The kids are alright

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Dr. James Carviou

I began this semester as the incoming adviser for the Griffon News. Under the leadership of EIC Zoë Jones, I had the privilege of watching the news staff form into a solid unit with one central goal of doing journalism that represents the interests of Missouri Western students. Jones rose to the occasion to not only serve in the role of EIC but also challenging herself to restore the credibility of the publication. This was not an easy task as obstacles have come up since Jones stepped into the role but with every moment of adversity she has proven her journalism chops. 

In witnessing the passion and dedication brought forth by the Griffon News staff this semester, I can fully attest that the kids are alright and the future of journalism is bright. But wait, they aren’t kids. Several of the staffers are one semester away from stepping into the profession in a full-time position. Many of them hold one or more part-time jobs with local media companies along with their appointed positions with the Griffon News

At Missouri Western our student journalists are literally put on the front line to defend the freedoms granted by the first amendment by representing the student voice and keeping the university community accountable and ethically responsible for the students. Under the model of applied learning the Griffon News functions as a real-life newsroom giving our students the actual license to practice real journalism. This also means the Griffon News is not a public relations arm of the institution, nor is it a voice or advocate for faculty/staff at Missouri Western.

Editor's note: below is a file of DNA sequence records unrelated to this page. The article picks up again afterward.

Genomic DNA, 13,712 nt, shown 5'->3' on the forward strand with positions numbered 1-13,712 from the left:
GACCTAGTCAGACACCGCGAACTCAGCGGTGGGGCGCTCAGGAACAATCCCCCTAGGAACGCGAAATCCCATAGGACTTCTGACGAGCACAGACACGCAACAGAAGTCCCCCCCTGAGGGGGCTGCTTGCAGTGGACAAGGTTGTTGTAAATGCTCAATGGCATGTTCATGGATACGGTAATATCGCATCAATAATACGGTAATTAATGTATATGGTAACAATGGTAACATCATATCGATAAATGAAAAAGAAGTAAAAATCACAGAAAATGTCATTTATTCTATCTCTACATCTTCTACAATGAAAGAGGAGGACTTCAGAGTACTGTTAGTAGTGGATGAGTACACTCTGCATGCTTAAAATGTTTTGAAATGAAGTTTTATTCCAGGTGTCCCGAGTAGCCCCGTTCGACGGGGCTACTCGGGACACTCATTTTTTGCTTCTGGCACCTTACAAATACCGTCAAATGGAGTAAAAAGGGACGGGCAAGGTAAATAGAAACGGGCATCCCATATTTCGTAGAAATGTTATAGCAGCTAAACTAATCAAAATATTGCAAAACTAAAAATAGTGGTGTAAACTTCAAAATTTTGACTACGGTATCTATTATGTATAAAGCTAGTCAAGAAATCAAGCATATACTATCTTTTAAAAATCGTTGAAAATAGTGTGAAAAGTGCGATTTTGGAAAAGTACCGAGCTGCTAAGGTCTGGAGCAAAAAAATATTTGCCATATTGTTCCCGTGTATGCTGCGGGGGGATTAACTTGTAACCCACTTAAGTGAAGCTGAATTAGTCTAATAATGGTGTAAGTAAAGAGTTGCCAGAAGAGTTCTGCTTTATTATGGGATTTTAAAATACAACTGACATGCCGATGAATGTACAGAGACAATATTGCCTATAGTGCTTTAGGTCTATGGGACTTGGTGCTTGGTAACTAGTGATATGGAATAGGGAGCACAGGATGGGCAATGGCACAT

Being a student journalist is often a heavy burden to carry as they are forced to transform themselves into warriors of the profession of journalism while still enjoying their college experience. After all, they are only college students once or maybe thrice in my case, but still the undergrad experience is an important one and I am in awe of their allegiance. This group is truly inspiring and I am proud to watch them learn and grow by bringing the harshest criticism on themselves and never cutting corners on the integrity of the publication. 

I sit in the newsroom each Monday and observe the editors valiantly coming together to edit the stories for that week. They then build a newspaper from scratch within a matter of hours under their own strictest deadlines. This is not the work of juveniles. They are real journalists with high standards of the work that is attached to their name. As students they have the privilege of being able to make mistakes without the harshest penalties of the profession. However, I have witnessed them hold the bar even higher and refuse to print nothing but their best work while still learning from and reflecting on their mistakes each week. 

If only everyone in the profession would own up to their shortcomings the way these students do, we would have more news coverage that rises above the status quo. I am excited to see how the students are going to harness their experience gained at Missouri Western and use it to effectively change the world around them. I can attest that working with these students has restored my faith in the future of journalism and re-invigorated my love for this profession that captured my heart at the tender age of five. The following quote by Henry Anatole Grunwald encapsulates my sentiments on the call of journalism:

“Journalism can never be silent: That is its greatest virtue and its greatest fault. It must speak, and speak immediately, while the echoes of wonder, the claims of triumph and the signs of horror are still in the air.”